The proposed rule does not extend the due date for filing Forms 1094-B, 1095-B, 1094-C or 1095-C with the IRS. This due date remains Feb. 28, if filing on paper, or March 31, if filing electronically. Because the due dates are unchanged, potential automatic extensions of time for filing information returns are still available under the normal rules by submitting Form 8809. Additional extensions of time to file may also be available under certain hardship conditions.
Alternative Method of Furnishing Under Section 6055
The individual mandate penalty has been reduced to zero, beginning in 2019. As a result, an individual does not need the information on Form 1095-B in order to calculate his or her federal tax liability or file a federal income tax return. However, reporting entities required to furnish Form 1095-B to individuals must continue to expend resources to do so.
For all years that the individual mandate penalty is zero, the proposed rule provides an alternative manner for a reporting entity to furnish statements to individuals under Section 6055. Under this alternative manner of furnishing, the reporting entity must post a clear and conspicuous notice on its website stating that responsible individuals may receive a copy of their statement upon request. The notice must include an email address, a physical address to which a request may be sent and a telephone number to contact the reporting entity with any questions. Reporting entities must generally retain the website notice until Oct. 15 of the year following the calendar year to which the statement relates.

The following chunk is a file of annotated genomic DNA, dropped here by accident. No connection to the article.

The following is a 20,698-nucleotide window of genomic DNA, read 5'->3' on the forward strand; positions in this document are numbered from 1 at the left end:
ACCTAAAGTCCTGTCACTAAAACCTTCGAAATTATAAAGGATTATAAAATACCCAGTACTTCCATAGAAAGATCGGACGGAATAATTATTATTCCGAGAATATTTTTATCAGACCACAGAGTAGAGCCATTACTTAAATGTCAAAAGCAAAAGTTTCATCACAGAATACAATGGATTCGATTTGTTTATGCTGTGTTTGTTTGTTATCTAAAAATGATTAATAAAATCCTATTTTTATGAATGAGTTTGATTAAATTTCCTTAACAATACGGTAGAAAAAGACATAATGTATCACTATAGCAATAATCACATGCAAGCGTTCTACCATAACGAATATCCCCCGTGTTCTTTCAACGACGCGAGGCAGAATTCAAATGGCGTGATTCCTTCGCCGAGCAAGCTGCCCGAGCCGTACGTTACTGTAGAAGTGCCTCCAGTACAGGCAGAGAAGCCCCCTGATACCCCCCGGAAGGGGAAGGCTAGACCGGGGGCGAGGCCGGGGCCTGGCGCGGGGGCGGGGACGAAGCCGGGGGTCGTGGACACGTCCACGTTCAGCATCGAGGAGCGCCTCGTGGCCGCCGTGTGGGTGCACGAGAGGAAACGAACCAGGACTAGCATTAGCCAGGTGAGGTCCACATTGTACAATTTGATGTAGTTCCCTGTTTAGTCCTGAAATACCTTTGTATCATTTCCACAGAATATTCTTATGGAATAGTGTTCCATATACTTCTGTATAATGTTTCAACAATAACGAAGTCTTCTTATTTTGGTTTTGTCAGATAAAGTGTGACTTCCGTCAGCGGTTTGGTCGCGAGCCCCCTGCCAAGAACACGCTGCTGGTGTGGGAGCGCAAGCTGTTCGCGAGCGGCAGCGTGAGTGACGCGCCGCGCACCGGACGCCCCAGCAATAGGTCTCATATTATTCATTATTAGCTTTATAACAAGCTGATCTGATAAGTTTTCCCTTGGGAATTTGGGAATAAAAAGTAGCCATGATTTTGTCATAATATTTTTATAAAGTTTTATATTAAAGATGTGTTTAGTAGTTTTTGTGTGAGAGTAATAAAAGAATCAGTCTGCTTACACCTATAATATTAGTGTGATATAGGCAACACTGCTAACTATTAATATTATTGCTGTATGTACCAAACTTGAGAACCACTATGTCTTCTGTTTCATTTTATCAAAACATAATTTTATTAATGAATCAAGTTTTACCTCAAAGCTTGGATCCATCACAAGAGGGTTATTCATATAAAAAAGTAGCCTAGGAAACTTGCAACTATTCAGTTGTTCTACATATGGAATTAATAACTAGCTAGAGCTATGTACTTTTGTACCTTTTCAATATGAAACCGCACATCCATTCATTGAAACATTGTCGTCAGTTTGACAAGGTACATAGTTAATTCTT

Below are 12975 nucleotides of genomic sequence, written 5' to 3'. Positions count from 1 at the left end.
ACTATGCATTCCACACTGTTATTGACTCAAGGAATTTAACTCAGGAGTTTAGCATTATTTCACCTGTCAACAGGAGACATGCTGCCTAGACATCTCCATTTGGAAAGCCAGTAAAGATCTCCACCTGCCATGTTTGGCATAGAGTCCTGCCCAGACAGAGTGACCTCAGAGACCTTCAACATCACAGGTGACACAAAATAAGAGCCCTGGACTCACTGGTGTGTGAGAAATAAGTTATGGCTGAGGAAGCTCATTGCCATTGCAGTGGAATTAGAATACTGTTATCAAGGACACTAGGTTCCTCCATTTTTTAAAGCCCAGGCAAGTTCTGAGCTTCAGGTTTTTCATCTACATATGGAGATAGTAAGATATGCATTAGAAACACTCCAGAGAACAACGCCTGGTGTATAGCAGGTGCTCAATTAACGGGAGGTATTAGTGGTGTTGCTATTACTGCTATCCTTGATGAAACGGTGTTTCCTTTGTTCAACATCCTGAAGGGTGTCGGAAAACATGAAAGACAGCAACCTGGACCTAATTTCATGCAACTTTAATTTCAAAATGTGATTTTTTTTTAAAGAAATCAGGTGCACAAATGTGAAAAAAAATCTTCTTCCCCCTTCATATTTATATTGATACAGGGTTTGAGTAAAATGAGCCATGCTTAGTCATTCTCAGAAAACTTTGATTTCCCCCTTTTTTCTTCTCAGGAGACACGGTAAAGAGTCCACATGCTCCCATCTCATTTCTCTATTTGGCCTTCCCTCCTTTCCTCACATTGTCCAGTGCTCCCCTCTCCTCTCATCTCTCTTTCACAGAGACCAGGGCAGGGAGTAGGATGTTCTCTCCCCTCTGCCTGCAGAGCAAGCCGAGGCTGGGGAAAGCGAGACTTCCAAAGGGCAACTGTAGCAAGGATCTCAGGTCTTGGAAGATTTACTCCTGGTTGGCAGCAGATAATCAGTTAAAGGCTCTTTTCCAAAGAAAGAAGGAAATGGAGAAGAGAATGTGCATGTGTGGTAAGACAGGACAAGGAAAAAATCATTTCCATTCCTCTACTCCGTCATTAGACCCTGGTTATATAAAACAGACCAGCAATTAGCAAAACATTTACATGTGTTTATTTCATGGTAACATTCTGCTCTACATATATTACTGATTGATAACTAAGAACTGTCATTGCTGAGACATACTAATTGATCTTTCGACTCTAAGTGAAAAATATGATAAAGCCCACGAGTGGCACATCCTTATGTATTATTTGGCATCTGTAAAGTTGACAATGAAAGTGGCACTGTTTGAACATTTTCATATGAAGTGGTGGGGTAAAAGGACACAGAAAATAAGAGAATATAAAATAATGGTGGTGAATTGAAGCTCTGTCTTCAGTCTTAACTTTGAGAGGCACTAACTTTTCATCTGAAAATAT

ALEs that offer self-insured health plans are generally required to use Form 1095-C, Part III, to meet the Section 6055 reporting requirements, instead of Form 1095-B. Self-insured ALEs may use this relief for employees who are enrolled in the ALE’s self-insured plan and who are not full-time employees of the ALE, as well as for nonemployees (such as former employees) who are enrolled in the self-insured plan. However, ALEs may not use the alternative method of furnishing for full-time employees who are enrolled in the self-insured plan.
If, in the future, the individual mandate penalty is not zero, the IRS anticipates that reporting entities will need adequate time to develop or restart processes for preparing and mailing paper statements to responsible individuals. If the individual mandate penalty is modified in the future, the IRS anticipates providing guidance, if necessary, to allow sufficient time for reporting entities to restart the reporting process.
Elimination of Good Faith Transition Relief from Penalties
For each prior year of reporting, the IRS has provided transitional good faith penalty relief for reporting entities that could show that they made good faith efforts to comply with the information reporting requirements. However, the transitional good faith relief from penalties for reporting incorrect or incomplete information on information returns or statements is not available for reporting for tax year 2021 and subsequent years.
This good faith relief was intended to be transitional to accommodate public concerns with implementing new reporting requirements under the ACA. These reporting requirements have now been in place for six years, and the IRS has determined that transitional relief is no longer appropriate. Therefore, the IRS has discontinued the transitional good faith relief after tax year 2020.